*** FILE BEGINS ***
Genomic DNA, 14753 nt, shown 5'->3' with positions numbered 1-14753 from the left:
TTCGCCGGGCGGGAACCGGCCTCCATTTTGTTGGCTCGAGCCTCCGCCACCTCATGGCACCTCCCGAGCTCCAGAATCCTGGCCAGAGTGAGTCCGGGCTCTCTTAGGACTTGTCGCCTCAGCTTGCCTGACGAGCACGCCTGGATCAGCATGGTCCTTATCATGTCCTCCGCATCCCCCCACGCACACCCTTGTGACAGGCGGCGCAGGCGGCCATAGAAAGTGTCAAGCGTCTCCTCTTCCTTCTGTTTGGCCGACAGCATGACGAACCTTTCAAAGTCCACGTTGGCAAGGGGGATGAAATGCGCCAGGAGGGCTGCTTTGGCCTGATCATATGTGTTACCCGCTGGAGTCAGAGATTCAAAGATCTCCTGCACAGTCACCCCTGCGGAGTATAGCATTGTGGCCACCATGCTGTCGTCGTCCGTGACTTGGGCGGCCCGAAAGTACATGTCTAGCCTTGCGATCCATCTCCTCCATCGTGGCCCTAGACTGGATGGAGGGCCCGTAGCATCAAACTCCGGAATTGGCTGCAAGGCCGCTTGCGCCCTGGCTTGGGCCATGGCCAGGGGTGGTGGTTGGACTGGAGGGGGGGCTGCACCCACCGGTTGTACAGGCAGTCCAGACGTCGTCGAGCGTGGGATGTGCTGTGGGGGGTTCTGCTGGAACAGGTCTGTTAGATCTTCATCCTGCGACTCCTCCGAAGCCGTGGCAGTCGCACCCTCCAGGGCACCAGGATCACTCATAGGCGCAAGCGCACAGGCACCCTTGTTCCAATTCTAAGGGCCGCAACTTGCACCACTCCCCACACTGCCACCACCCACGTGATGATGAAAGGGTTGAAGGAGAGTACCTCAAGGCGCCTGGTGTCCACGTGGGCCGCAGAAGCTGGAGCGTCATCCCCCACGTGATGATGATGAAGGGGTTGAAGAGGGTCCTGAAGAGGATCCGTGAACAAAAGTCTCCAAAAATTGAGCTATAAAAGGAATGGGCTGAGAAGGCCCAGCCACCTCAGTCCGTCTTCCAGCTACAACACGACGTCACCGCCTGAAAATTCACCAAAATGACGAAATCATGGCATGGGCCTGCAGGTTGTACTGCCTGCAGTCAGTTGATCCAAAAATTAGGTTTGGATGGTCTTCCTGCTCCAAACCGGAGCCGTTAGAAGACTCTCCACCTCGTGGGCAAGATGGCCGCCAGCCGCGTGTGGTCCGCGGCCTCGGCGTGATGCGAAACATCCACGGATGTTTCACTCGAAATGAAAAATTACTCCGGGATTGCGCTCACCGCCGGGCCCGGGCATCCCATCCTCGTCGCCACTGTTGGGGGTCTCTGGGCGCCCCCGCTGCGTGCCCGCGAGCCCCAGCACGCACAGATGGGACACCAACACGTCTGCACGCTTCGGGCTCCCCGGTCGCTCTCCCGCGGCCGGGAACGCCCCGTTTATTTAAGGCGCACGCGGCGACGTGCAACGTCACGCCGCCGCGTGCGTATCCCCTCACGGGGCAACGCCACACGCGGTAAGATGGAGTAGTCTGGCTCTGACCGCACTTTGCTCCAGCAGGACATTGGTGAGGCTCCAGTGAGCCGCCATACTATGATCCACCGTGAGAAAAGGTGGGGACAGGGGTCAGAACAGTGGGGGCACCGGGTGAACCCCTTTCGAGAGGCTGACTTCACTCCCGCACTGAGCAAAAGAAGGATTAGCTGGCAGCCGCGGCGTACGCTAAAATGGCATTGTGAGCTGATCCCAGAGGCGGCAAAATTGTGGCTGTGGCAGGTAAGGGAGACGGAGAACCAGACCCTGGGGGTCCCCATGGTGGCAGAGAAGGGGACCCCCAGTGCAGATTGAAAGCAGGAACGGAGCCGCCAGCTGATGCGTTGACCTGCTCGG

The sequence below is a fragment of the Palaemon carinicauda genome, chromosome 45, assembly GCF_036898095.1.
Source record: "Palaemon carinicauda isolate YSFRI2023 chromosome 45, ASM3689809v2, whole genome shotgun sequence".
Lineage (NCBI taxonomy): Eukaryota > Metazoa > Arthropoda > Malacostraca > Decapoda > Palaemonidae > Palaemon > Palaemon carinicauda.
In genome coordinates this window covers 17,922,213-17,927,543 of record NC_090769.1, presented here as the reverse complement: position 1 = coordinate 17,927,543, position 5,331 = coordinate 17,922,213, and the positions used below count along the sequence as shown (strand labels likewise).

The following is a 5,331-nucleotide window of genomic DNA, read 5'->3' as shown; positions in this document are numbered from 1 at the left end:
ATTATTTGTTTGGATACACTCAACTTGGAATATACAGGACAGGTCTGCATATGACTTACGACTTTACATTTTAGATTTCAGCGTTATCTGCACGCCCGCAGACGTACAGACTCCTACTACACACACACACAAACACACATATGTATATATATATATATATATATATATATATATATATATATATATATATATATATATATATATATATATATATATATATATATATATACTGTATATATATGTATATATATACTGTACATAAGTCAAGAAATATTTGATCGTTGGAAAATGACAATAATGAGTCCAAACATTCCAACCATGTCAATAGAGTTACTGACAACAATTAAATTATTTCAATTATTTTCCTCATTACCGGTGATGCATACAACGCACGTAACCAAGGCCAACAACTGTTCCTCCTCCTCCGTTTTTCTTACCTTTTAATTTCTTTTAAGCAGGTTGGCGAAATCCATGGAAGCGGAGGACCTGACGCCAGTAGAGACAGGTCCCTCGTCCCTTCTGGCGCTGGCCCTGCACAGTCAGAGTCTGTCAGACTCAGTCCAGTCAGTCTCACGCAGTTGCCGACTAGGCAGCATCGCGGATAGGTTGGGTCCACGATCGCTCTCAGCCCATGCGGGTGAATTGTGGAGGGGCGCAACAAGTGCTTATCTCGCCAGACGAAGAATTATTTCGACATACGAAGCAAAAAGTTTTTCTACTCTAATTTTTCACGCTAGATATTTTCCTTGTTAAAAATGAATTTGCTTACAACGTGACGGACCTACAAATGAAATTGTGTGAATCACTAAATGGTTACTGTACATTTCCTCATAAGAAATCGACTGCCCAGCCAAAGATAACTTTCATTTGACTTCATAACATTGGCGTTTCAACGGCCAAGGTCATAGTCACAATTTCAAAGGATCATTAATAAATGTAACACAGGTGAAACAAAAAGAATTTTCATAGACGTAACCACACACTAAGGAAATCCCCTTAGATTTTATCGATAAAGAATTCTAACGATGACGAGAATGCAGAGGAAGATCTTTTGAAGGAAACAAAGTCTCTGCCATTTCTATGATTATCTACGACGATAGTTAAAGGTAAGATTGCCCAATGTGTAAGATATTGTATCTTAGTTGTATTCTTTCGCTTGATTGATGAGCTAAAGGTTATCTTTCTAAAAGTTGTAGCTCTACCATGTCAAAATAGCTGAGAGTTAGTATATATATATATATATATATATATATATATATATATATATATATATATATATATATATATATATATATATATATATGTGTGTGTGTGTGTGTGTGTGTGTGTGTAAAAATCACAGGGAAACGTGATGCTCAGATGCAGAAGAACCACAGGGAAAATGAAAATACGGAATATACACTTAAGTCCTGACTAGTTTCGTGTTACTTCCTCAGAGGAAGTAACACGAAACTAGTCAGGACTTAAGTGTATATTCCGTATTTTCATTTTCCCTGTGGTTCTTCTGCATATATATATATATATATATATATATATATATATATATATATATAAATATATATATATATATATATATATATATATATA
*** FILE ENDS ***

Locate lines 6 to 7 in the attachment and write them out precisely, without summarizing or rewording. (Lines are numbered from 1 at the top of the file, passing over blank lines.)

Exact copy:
In genome coordinates this window covers 17,922,213-17,927,543 of record NC_090769.1, presented here as the reverse complement: position 1 = coordinate 17,927,543, position 5,331 = coordinate 17,922,213, and the positions used below count along the sequence as shown (strand labels likewise).

The following is a 5,331-nucleotide window of genomic DNA, read 5'->3' as shown; positions in this document are numbered from 1 at the left end: